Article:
Learning How to Greet Others in a COVID-19 World

We have been warned that close proximity to others can expose us to COVID-19, so we’re all limiting errands and social experiences. But even in these situations, you may find yourself running into neighbors and friends. How do you greet them if hugs and handshakes are out of the question?

We have all been wondering how to professionally and socially acknowledge others in today’s climate of germ fear. We could get all serious about this because germs make us nervous, or we could really understand that the purpose of greeting others is connection. Think about the wild handshakes and full dance moves that have evolved over time. Though they may not be the answer for us today, it gives us room to review and experiment. After all, new times need new ideas. So here is a review of our current greeting methods with a challenge for us all to decide what we want to do instead – but in a way that builds connection, respect and feeling cared for.

Handshake – totally out of the question. Our hands are the germ catchers that spread to our faces and to the hands of others we touch.

Fist bump – also out of the question. This is still the same hand that caught the germs. Germs don’t just rest on the fingers. The entire hand is the germ deliverer. So, no fist bumping…

Elbow bump – seemed a better option until we remember that we have been coached to sneeze in our elbows. And though we may be a master at sneezing directly into the elbow, we don’t always get it on the inside, which means the outside elbow, or the clothes we are wearing, could be affected. So, no elbow bumping…

Foot bump – seemed a better option until we remember that all of us sneeze downward, whether into our hands or elbows. And most sneezes are delivered with such force that there is always some portion of it delivered to the area down by our feet. Besides, how personal does it feel to connect with someone by clicking ankles or bumping feet? Makes me think of an early 90s dance move… one that didn’t last, so, no foot bump…

Wave – better because we can do it from a distance, but when you are up close or in the same room, the wave is very impersonal. Sure, there is no physical contact, but then it doesn’t create the more intimate rapport that a greeting is designed to create. (Remember, a popular theory of the handshake began as a gesture to create trust because by shaking with your weapon hand, it showed you were not holding a weapon and therefore were not a threat. Also, that by shaking the hand, it showed that you had no other weapons up your sleeve). I was just imaging a group of American CEOs waving to each other in the same room, just feet apart… Hmmn… don’t think that’s the response. So, waving isn’t really the best option…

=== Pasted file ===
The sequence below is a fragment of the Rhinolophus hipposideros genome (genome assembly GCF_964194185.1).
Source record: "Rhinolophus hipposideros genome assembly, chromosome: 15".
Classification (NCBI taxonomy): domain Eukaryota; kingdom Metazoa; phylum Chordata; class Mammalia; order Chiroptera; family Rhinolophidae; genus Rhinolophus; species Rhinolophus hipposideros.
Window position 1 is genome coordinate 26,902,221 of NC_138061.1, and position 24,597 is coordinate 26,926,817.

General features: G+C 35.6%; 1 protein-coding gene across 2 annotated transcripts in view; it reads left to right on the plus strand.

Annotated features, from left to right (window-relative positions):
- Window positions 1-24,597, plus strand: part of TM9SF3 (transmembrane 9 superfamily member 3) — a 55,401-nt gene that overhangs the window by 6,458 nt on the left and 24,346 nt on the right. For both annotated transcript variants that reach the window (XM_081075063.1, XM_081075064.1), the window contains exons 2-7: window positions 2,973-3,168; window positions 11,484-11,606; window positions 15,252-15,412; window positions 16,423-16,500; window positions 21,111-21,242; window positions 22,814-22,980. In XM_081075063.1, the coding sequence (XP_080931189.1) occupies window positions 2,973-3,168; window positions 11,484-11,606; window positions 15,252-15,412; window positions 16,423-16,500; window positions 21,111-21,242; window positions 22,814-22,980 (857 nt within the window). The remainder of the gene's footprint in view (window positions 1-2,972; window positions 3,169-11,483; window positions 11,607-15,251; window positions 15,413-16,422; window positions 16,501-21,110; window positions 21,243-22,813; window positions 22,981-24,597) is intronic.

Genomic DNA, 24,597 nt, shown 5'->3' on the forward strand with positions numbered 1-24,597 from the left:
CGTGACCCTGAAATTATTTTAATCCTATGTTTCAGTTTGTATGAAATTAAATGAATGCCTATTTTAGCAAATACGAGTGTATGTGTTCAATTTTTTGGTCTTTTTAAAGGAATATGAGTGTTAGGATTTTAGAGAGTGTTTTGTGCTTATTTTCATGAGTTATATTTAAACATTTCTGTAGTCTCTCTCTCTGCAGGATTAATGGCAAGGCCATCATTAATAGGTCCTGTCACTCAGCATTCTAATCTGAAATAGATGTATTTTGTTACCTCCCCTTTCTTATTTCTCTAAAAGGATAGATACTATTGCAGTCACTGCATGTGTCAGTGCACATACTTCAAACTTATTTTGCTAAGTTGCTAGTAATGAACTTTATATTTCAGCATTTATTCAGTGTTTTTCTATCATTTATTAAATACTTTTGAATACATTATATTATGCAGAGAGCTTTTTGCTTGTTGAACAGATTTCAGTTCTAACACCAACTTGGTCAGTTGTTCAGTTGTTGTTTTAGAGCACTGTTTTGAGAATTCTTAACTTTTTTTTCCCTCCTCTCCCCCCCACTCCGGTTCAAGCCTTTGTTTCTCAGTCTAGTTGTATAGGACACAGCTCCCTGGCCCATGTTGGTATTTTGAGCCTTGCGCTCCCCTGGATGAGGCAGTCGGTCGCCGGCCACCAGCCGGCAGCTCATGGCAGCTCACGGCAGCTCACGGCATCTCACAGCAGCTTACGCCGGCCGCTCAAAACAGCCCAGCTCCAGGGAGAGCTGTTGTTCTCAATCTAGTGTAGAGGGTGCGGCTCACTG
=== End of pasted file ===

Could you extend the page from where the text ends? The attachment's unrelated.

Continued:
Bow – in some cultures, this is the proper way to greet. In fact, in heavily populated countries, like China and Japan, this is a respectful and conventional greeting method. I admit, though, that I can’t see a group of American CEOs bowing to each other… Hmmn… don’t think we are there yet.

But, if you add folded hands to a brief bow as in the Hindu greeting, Namaste, maybe we’ve found a greeting we all can use to acknowledge others, to greet with care without physical contact. The Namaste greeting projects a non-threatening position that also includes an acknowledgement of the other’s greatness. As I understand it, Namaste means both, “I bow to you,” but in a more spiritual sense, it also means “may the divine in me acknowledge the divine in you,” or “may our minds meet.” It is a warm, authentic and caring greeting that reflects respect and friendship and allows people to connect deeply, personally and without any physical contact. Meaningful message sent without fear of germ transmission. Perhaps Namaste (greeting with a brief bow) could really be the best option…

The COVID-19 outbreak is challenging us to be more aware in limiting our physical contact while not giving up on ensuring that others feel respected, valued and cared for in our greeting. Now, all we do is start to shake hands but then pull away before touching and shrug that we don’t know what to do. Pretty ineffective.

I personally would love to see the gentle, kind and heartfelt Namaste gesture – folded hands and brief bow – as our new normal. Will try it this week to see the response I get.

Take Action
What do you want to start using to connect with family, friends and business colleagues? What could you do that not only creates a greeting but lightens the mood a bit? Who knows, you may create our next new regular greeting.

By Jay Forte

Consider reading 3 Ways to Help Your Employees Become More Mindful

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